Snapchat dysmorphia - 'selfie-face' aspirations see rise in plastic surgery requests

Snapchat and Facetune as well as other social media apps come under fire in a new JAMA article. These apps are being increasingly used, causing more and more youngsters to alter and edit their faces to modify their actual appearance.

The need for perfect faces as seen with those filters is on the rise say experts and so are the requests for facial plastic surgery.

According to a latest essay that appeared in the journal JAMA Facial Plastic Surgery, dermatology professors from Boston University have written that nearly 55 percent of the plastic surgeons are reporting that they are increasingly being sought after for improving selfie appearances of their patients.

The authors of the essay call this “Snapchat dysmorphia” where the filters in these apps are setting unattainable beauty standards for youngsters.

Image Credit: ESB Professional / Shutterstock
Image Credit: ESB Professional / Shutterstock

There have been studies previously that show that young patients may often ask for cosmetic changes that make them resemble celebrities. Now the trend is to appear slimmer and more symmetrical and smoother as the persons appear after using editing tools. These filters can sharpen the nose, augment lips and widen eyes add the writers. They write, “This is an alarming trend because those filtered selfies often present an unattainable look and are blurring the line of reality and fantasy for these patients.”

According to the essay, there is a rise in nasal and facial asymmetrical procedures. In 2017 for example plastic surgeons have performed 17.5 million procedures. This is a 2 percent rise from the previous year and a 200 percent rise since 2000 according to the American Society of Plastic Surgeons. The procedures include nose jobs or rhinoplasties, eye lid lifts, breast augmentation and liposuction.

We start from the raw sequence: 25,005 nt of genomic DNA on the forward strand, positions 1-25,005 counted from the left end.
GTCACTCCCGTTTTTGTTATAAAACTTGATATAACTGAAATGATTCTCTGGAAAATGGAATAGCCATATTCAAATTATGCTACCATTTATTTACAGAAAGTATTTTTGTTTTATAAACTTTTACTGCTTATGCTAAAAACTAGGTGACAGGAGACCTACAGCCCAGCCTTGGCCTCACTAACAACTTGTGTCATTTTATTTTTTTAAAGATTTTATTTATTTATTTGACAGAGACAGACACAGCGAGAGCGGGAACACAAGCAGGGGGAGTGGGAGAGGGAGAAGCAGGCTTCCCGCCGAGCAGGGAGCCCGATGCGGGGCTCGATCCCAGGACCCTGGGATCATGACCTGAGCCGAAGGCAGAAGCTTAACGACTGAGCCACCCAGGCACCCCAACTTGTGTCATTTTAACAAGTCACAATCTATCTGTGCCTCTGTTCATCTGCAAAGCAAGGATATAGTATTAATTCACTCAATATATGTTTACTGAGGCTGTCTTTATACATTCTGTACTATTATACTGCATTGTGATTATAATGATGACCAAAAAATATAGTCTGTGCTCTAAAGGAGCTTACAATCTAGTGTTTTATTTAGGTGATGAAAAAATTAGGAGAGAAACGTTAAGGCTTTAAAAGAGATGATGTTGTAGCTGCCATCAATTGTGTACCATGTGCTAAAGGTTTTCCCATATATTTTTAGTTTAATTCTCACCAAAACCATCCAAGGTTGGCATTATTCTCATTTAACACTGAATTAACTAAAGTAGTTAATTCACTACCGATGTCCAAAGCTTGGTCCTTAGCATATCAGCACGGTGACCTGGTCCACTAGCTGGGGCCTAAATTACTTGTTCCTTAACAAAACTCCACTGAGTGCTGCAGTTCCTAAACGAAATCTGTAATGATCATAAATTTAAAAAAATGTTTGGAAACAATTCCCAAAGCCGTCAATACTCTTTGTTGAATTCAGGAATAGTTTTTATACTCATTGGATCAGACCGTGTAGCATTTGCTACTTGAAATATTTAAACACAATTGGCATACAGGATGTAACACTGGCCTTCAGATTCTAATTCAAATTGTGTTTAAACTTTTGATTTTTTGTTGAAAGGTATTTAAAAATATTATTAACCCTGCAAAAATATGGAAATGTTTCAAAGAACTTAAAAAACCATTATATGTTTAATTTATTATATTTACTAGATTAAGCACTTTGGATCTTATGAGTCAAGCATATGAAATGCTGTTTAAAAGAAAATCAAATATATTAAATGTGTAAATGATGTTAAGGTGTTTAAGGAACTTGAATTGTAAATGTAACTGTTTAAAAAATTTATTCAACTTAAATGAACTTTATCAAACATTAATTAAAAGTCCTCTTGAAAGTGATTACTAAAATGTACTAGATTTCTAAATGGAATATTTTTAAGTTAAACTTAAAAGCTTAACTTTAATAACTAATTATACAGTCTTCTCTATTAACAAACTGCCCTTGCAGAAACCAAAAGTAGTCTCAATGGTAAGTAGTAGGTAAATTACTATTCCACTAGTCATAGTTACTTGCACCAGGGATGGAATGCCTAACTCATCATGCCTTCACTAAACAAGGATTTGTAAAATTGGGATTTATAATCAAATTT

A previous study in 2015 showed that teenage girls who used photo-editing apps more commonly are more likely to suffer from dissatisfaction with their appearance and overestimate their body weight and shape and are overly concerned about dieting compared to girls who use the filters less frequently. These young women who share more photos on social media and valued opinions of their friends more were more likely to suffer from eating disorders and body dysmorphia, researchers had found.
According to the Anxiety and Depression Association of America around one person in 50 suffers from body dysmorphic disorder, who suffer from misperceptions regarding their bodies that can impair their daily lives significantly. These individuals may be depressed and may isolate themselves and remain unemployed. Many of these individuals suffer from obsessive compulsive disorders and may have suicidal thoughts.

According to the authors of this latest essay the solution is not plastic surgery but therapy. They add that psychological intervention and medication must be used to improve serotonin levels and correct these problems among youngsters.

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